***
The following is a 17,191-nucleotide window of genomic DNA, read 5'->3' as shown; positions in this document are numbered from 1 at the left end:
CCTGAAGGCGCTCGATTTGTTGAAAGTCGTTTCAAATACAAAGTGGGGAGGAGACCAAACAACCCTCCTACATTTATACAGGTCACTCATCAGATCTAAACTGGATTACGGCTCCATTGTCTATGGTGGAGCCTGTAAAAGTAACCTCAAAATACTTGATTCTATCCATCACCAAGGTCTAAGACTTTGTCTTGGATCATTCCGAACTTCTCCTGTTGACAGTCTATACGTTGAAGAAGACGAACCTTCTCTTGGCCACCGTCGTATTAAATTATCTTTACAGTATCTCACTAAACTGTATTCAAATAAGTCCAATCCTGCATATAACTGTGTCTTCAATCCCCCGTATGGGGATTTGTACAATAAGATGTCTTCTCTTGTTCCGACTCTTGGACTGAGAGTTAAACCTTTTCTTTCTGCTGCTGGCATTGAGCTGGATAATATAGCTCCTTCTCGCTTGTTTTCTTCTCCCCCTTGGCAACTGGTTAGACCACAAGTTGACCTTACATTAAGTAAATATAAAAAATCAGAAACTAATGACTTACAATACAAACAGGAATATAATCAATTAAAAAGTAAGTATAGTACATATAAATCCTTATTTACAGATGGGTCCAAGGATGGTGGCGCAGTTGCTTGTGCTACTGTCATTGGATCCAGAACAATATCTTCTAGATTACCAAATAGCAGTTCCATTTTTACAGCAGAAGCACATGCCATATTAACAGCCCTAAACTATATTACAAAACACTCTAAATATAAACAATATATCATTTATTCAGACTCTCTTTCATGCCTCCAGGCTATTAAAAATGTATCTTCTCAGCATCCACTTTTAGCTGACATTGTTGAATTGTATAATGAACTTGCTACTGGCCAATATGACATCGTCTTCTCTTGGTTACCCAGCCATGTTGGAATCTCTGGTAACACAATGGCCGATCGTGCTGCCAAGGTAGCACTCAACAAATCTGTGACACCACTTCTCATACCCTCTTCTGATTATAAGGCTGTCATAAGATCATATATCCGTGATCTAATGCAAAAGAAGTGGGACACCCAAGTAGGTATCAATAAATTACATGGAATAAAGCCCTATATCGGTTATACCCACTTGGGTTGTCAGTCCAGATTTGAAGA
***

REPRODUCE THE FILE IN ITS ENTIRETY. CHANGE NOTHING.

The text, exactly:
The following is a 17,191-nucleotide window of genomic DNA, read 5'->3' as shown; positions in this document are numbered from 1 at the left end:
CCTGAAGGCGCTCGATTTGTTGAAAGTCGTTTCAAATACAAAGTGGGGAGGAGACCAAACAACCCTCCTACATTTATACAGGTCACTCATCAGATCTAAACTGGATTACGGCTCCATTGTCTATGGTGGAGCCTGTAAAAGTAACCTCAAAATACTTGATTCTATCCATCACCAAGGTCTAAGACTTTGTCTTGGATCATTCCGAACTTCTCCTGTTGACAGTCTATACGTTGAAGAAGACGAACCTTCTCTTGGCCACCGTCGTATTAAATTATCTTTACAGTATCTCACTAAACTGTATTCAAATAAGTCCAATCCTGCATATAACTGTGTCTTCAATCCCCCGTATGGGGATTTGTACAATAAGATGTCTTCTCTTGTTCCGACTCTTGGACTGAGAGTTAAACCTTTTCTTTCTGCTGCTGGCATTGAGCTGGATAATATAGCTCCTTCTCGCTTGTTTTCTTCTCCCCCTTGGCAACTGGTTAGACCACAAGTTGACCTTACATTAAGTAAATATAAAAAATCAGAAACTAATGACTTACAATACAAACAGGAATATAATCAATTAAAAAGTAAGTATAGTACATATAAATCCTTATTTACAGATGGGTCCAAGGATGGTGGCGCAGTTGCTTGTGCTACTGTCATTGGATCCAGAACAATATCTTCTAGATTACCAAATAGCAGTTCCATTTTTACAGCAGAAGCACATGCCATATTAACAGCCCTAAACTATATTACAAAACACTCTAAATATAAACAATATATCATTTATTCAGACTCTCTTTCATGCCTCCAGGCTATTAAAAATGTATCTTCTCAGCATCCACTTTTAGCTGACATTGTTGAATTGTATAATGAACTTGCTACTGGCCAATATGACATCGTCTTCTCTTGGTTACCCAGCCATGTTGGAATCTCTGGTAACACAATGGCCGATCGTGCTGCCAAGGTAGCACTCAACAAATCTGTGACACCACTTCTCATACCCTCTTCTGATTATAAGGCTGTCATAAGATCATATATCCGTGATCTAATGCAAAAGAAGTGGGACACCCAAGTAGGTATCAATAAATTACATGGAATAAAGCCCTATATCGGTTATACCCACTTGGGTTGTCAGTCCAGATTTGAAGA